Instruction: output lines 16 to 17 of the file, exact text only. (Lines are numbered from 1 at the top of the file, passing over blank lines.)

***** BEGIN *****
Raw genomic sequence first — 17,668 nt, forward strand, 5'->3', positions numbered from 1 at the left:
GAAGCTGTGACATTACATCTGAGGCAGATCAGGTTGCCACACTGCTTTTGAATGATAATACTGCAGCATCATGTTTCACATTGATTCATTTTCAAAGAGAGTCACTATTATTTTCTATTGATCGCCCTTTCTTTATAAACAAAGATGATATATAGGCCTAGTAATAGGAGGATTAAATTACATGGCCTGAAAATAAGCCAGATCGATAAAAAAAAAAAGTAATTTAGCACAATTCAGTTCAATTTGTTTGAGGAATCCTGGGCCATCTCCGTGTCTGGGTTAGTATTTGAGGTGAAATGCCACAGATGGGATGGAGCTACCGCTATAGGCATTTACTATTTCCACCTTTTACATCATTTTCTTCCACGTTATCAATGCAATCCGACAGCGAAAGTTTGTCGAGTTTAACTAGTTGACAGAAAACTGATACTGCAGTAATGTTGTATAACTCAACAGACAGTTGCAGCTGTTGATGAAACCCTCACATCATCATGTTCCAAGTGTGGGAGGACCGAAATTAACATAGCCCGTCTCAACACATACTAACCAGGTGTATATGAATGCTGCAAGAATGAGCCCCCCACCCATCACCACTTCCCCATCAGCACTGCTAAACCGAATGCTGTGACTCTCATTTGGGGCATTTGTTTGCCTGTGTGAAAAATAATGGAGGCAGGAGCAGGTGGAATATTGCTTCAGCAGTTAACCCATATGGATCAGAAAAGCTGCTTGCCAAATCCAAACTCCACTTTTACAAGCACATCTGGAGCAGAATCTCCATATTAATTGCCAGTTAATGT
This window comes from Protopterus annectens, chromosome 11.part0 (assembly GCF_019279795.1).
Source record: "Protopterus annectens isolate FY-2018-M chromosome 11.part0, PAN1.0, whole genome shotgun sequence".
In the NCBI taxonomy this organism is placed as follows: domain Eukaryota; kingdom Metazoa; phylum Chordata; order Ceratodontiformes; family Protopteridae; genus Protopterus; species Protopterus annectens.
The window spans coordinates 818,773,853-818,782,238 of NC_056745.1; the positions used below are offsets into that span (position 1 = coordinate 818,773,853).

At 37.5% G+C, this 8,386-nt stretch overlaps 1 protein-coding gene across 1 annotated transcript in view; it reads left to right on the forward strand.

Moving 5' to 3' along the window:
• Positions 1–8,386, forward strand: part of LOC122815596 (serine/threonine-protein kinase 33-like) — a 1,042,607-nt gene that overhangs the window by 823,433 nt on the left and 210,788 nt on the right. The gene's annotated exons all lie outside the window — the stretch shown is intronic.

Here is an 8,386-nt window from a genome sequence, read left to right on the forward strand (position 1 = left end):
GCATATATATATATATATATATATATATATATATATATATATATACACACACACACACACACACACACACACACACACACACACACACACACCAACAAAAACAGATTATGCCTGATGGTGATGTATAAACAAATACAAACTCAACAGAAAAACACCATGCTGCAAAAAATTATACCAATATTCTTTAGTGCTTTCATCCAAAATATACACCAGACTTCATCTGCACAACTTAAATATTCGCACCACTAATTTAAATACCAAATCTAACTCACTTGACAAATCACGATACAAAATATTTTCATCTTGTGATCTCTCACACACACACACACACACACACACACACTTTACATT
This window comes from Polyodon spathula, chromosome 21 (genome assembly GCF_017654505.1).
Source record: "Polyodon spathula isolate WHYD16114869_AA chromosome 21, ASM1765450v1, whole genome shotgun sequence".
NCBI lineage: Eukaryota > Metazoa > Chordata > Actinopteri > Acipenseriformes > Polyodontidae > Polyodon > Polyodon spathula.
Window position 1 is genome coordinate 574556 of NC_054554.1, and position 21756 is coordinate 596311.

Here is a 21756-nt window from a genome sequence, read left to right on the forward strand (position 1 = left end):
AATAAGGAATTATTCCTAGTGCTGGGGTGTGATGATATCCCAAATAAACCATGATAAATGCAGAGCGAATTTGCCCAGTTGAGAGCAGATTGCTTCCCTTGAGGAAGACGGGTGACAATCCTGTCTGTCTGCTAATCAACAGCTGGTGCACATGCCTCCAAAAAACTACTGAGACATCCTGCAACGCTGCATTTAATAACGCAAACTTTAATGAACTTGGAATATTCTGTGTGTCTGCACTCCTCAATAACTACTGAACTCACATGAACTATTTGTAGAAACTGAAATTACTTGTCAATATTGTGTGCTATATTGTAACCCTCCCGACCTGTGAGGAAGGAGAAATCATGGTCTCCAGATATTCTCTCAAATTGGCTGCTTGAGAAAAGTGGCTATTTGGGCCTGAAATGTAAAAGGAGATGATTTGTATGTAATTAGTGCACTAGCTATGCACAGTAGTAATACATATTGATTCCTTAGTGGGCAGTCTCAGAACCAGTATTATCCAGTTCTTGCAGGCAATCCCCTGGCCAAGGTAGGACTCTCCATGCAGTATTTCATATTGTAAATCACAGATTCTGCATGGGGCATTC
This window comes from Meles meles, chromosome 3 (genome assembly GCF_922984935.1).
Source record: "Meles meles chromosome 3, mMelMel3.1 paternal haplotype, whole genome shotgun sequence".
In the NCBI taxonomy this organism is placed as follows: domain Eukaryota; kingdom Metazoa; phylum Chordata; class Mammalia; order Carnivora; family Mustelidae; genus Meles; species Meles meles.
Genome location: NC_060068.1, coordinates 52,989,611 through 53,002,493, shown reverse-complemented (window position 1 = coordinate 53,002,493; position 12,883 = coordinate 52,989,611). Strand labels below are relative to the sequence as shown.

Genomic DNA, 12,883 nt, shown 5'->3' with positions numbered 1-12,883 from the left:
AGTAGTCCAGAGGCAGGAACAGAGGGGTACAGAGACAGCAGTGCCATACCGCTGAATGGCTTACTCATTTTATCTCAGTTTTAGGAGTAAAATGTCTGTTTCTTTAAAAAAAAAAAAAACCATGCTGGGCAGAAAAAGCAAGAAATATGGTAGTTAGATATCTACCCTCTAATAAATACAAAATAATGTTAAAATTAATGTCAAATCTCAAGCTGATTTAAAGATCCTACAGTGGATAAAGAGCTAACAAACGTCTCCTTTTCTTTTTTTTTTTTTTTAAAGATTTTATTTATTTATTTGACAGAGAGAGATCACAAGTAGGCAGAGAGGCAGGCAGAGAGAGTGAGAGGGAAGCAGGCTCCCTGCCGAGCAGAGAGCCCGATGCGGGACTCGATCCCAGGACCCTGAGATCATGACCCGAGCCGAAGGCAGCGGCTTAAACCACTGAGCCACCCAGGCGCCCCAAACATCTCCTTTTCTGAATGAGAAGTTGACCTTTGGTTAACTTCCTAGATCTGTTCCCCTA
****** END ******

Here is a 21756-nt window from a genome sequence, read left to right on the forward strand (position 1 = left end):
AATAAGGAATTATTCCTAGTGCTGGGGTGTGATGATATCCCAAATAAACCATGATAAATGCAGAGCGAATTTGCCCAGTTGAGAGCAGATTGCTTCCCTTGAGGAAGACGGGTGACAATCCTGTCTGTCTGCTAATCAACAGCTGGTGCACATGCCTCCAAAAAACTACTGAGACATCCTGCAACGCTGCATTTAATAACGCAAACTTTAATGAACTTGGAATATTCTGTGTGTCTGCACTCCTCAATAACTACTGAACTCACATGAACTATTTGTAGAAACTGAAATTACTTGTCAATATTGTGTGCTATATTGTAACCCTCCCGACCTGTGAGGAAGGAGAAATCATGGTCTCCAGATATTCTCTCAAATTGGCTGCTTGAGAAAAGTGGCTATTTGGGCCTGAAATGTAAAAGGAGATGATTTGTATGTAATTAGTGCACTAGCTATGCACAGTAGTAATACATATTGATTCCTTAGTGGGCAGTCTCAGAACCAGTATTATCCAGTTCTTGCAGGCAATCCCCTGGCCAAGGTAGGACTCTCCATGCAGTATTTCATATTGTAAATCACAGATTCTGCATGGGGCATTC